NEW YORK (CBSNewYork/AP) – A jury in New York has begun deliberations in the trial of an Egyptian imam accused of supporting terrorist organizations from his London mosque.
Jury deliberations began Thursday morning in the case brought against Mustafa Kamel Mustafa, just as the emotion-filled dedication ceremony for the National Sept. 11 Memorial Museum was wrapping up.
U.S. District Judge Katherine Forrest in Manhattan warned jurors not to be “swayed by sympathy, prejudice or fear.”
As WCBS 880’s Irene Cornell reported, jurors began their deliberations by asking the judge for the exhibits in the case that make up what prosecutors call a trail of evidence linking Mustafa to 11 acts of terrorism.
The indictment charges what is described as “criminal activity spanning the globe,” Cornell reported.
Mustafa, also known by the aliases Abu Hamza and Abu Hamza al-Masri, testified on his own behalf in the month-long trial.
Prosecutors said the 55-year-old cleric provided a satellite phone to men who abducted 16 tourists in Yemen in December 1998. Four of the hostages died.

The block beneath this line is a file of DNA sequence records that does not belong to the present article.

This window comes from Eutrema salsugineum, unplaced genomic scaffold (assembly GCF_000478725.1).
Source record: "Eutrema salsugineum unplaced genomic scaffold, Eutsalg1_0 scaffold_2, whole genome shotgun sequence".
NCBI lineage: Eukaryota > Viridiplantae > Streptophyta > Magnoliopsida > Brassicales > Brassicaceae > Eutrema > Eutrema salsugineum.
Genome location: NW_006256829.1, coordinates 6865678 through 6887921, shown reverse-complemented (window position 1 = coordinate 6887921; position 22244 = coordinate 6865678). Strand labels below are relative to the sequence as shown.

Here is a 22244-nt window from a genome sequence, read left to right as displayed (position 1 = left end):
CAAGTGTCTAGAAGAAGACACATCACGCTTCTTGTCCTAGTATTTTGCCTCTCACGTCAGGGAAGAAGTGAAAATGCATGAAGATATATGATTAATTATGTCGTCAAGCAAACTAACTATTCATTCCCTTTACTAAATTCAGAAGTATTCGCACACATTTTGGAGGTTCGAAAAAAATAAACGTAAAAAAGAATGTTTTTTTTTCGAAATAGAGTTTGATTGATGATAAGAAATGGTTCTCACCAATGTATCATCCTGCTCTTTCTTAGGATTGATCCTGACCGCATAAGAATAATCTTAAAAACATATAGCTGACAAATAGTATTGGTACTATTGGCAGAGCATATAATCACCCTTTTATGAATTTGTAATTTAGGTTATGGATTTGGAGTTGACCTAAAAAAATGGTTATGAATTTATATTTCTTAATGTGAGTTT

They also said he supported al Qaeda by plotting to open a training camp in Oregon in late 1999 and by sending young men to Afghanistan training camps.
Mustafa testified he never supported al Qaeda or any terrorist acts. He was brought to the United States in 2012.
You May Also Be Interested In These Stories
- Thousands Mourn FDNY Deputy Chief Michael Fahy At Funeral
- Clean-up Continues At Indian Point Nuclear Plant After Oil Spill
- JDRF One Walk To Hit The Pavement Sunday On Staten Island
- Investigation Into Fatal NJ TRANSIT Train Crash In Hoboken Enters Third Day
(TM and © Copyright 2014 CBS Radio Inc. and its relevant subsidiaries. CBS RADIO and EYE Logo TM and Copyright 2014 CBS Broadcasting Inc. Used under license. All Rights Reserved. This material may not be published, broadcast, rewritten, or redistributed. The Associated Press contributed to this report.)